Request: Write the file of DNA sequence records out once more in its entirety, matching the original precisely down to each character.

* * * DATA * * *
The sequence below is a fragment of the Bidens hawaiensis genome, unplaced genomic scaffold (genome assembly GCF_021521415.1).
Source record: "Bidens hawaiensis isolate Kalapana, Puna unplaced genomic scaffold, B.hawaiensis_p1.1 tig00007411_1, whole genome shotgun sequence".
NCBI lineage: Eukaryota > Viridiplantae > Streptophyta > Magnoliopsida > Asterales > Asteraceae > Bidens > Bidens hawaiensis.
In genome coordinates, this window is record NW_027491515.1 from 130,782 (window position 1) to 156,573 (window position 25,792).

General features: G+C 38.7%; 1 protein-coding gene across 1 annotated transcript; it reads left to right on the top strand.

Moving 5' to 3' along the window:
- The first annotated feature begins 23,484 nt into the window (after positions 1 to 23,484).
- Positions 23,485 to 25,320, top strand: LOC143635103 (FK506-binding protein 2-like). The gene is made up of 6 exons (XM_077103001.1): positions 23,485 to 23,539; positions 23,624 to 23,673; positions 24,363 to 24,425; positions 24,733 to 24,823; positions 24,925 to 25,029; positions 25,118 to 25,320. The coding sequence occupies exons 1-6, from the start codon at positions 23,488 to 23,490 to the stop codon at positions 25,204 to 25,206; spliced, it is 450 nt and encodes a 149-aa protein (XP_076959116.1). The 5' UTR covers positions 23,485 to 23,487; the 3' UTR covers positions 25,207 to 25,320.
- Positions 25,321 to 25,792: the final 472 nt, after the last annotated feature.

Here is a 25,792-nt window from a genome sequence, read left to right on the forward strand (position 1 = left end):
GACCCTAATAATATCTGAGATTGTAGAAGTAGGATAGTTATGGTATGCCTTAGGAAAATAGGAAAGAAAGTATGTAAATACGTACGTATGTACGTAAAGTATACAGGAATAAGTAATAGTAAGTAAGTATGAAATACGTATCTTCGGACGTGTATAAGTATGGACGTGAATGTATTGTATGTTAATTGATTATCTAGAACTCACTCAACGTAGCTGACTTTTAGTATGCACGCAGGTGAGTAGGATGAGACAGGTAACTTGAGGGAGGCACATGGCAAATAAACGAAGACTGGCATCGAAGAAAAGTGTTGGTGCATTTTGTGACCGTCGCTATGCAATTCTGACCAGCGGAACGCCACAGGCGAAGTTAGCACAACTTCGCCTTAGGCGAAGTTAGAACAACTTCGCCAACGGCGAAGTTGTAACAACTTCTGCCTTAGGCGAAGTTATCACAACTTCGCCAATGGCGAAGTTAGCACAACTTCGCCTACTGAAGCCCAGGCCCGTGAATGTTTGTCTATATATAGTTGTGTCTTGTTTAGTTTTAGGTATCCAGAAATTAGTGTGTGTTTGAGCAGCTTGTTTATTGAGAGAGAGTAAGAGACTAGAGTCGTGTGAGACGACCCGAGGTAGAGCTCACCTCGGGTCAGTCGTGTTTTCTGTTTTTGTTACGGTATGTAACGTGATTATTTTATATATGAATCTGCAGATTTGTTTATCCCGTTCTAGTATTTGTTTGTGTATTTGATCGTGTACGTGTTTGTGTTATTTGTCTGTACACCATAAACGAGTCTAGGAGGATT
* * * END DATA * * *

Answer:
The sequence below is a fragment of the Bidens hawaiensis genome, unplaced genomic scaffold (genome assembly GCF_021521415.1).
Source record: "Bidens hawaiensis isolate Kalapana, Puna unplaced genomic scaffold, B.hawaiensis_p1.1 tig00007411_1, whole genome shotgun sequence".
NCBI lineage: Eukaryota > Viridiplantae > Streptophyta > Magnoliopsida > Asterales > Asteraceae > Bidens > Bidens hawaiensis.
In genome coordinates, this window is record NW_027491515.1 from 130,782 (window position 1) to 156,573 (window position 25,792).

General features: G+C 38.7%; 1 protein-coding gene across 1 annotated transcript; it reads left to right on the top strand.

Moving 5' to 3' along the window:
- The first annotated feature begins 23,484 nt into the window (after positions 1 to 23,484).
- Positions 23,485 to 25,320, top strand: LOC143635103 (FK506-binding protein 2-like). The gene is made up of 6 exons (XM_077103001.1): positions 23,485 to 23,539; positions 23,624 to 23,673; positions 24,363 to 24,425; positions 24,733 to 24,823; positions 24,925 to 25,029; positions 25,118 to 25,320. The coding sequence occupies exons 1-6, from the start codon at positions 23,488 to 23,490 to the stop codon at positions 25,204 to 25,206; spliced, it is 450 nt and encodes a 149-aa protein (XP_076959116.1). The 5' UTR covers positions 23,485 to 23,487; the 3' UTR covers positions 25,207 to 25,320.
- Positions 25,321 to 25,792: the final 472 nt, after the last annotated feature.

Here is a 25,792-nt window from a genome sequence, read left to right on the forward strand (position 1 = left end):
GACCCTAATAATATCTGAGATTGTAGAAGTAGGATAGTTATGGTATGCCTTAGGAAAATAGGAAAGAAAGTATGTAAATACGTACGTATGTACGTAAAGTATACAGGAATAAGTAATAGTAAGTAAGTATGAAATACGTATCTTCGGACGTGTATAAGTATGGACGTGAATGTATTGTATGTTAATTGATTATCTAGAACTCACTCAACGTAGCTGACTTTTAGTATGCACGCAGGTGAGTAGGATGAGACAGGTAACTTGAGGGAGGCACATGGCAAATAAACGAAGACTGGCATCGAAGAAAAGTGTTGGTGCATTTTGTGACCGTCGCTATGCAATTCTGACCAGCGGAACGCCACAGGCGAAGTTAGCACAACTTCGCCTTAGGCGAAGTTAGAACAACTTCGCCAACGGCGAAGTTGTAACAACTTCTGCCTTAGGCGAAGTTATCACAACTTCGCCAATGGCGAAGTTAGCACAACTTCGCCTACTGAAGCCCAGGCCCGTGAATGTTTGTCTATATATAGTTGTGTCTTGTTTAGTTTTAGGTATCCAGAAATTAGTGTGTGTTTGAGCAGCTTGTTTATTGAGAGAGAGTAAGAGACTAGAGTCGTGTGAGACGACCCGAGGTAGAGCTCACCTCGGGTCAGTCGTGTTTTCTGTTTTTGTTACGGTATGTAACGTGATTATTTTATATATGAATCTGCAGATTTGTTTATCCCGTTCTAGTATTTGTTTGTGTATTTGATCGTGTACGTGTTTGTGTTATTTGTCTGTACACCATAAACGAGTCTAGGAGGATT